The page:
click to enlarge Looking west into the Wahoo Creek drainage from Wahoo Pass, deep in the heart of the Selway-Bitterroot Wilderness.

Matt Gibson

Looking west into the Wahoo Creek drainage from Wahoo Pass, deep in the heart of the Selway-Bitterroot Wilderness.

With 1,340,502 acres of roadless terrain stretching from the Bitterroot mountains just south of Missoula to the Selway River in central Idaho, the Selway-Bitterroot Wilderness is the third-largest wilderness in the contiguous United States. Combined with the Frank Church – River of No Return Wilderness directly to the south, the Selway-Bitterroot forms part of the biggest, wildest, most remote expanse this side of Alaska.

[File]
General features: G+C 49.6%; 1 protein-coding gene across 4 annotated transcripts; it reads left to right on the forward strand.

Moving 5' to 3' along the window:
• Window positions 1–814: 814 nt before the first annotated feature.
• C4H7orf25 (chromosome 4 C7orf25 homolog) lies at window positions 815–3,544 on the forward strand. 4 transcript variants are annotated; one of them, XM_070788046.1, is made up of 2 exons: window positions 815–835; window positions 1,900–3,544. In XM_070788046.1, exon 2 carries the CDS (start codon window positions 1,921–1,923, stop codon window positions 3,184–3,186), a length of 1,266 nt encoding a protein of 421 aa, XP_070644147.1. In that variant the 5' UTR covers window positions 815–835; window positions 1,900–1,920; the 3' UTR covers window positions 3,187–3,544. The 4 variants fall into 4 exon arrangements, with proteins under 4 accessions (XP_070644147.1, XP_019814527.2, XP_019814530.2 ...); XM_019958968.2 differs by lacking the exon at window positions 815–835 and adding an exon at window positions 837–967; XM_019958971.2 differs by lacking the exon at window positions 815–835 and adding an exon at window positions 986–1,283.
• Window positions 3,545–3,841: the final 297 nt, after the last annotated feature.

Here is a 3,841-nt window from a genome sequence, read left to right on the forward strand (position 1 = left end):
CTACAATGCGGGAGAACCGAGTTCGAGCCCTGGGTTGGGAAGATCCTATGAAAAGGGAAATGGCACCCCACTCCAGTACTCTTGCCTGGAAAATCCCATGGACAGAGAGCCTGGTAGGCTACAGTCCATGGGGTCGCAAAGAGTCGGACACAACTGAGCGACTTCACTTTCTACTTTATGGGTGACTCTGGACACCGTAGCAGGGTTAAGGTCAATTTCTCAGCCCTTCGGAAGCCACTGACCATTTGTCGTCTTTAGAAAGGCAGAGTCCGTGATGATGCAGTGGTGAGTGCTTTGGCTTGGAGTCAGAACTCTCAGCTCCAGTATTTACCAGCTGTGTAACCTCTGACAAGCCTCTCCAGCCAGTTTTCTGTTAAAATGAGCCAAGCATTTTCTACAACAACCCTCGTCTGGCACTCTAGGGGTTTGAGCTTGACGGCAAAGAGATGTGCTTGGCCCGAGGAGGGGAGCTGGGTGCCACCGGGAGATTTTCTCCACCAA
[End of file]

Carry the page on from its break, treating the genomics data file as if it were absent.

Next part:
The eastern portion of the wilderness should be familiar to anybody who's driven U.S. Highway 93 through the Bitterroot Valley and looked up at the rugged Bitterroot Mountains. Beyond the Bitterroot crest to the west, the area encompasses a vast region of heavily forested, mountainous terrain from the Lochsa and Selway river channels to their alpine headwaters high on the state line divide. According the the Selway-Bitterroot Foundation, the wilderness includes 1,490 miles of trails, more than enough for a lifetime of exploration.

Created by the Wilderness Act of 1964, the Selway-Bitterroot falls under the authority of the Bitterroot, Lolo, Clearwater, and Nez Perce national forests.

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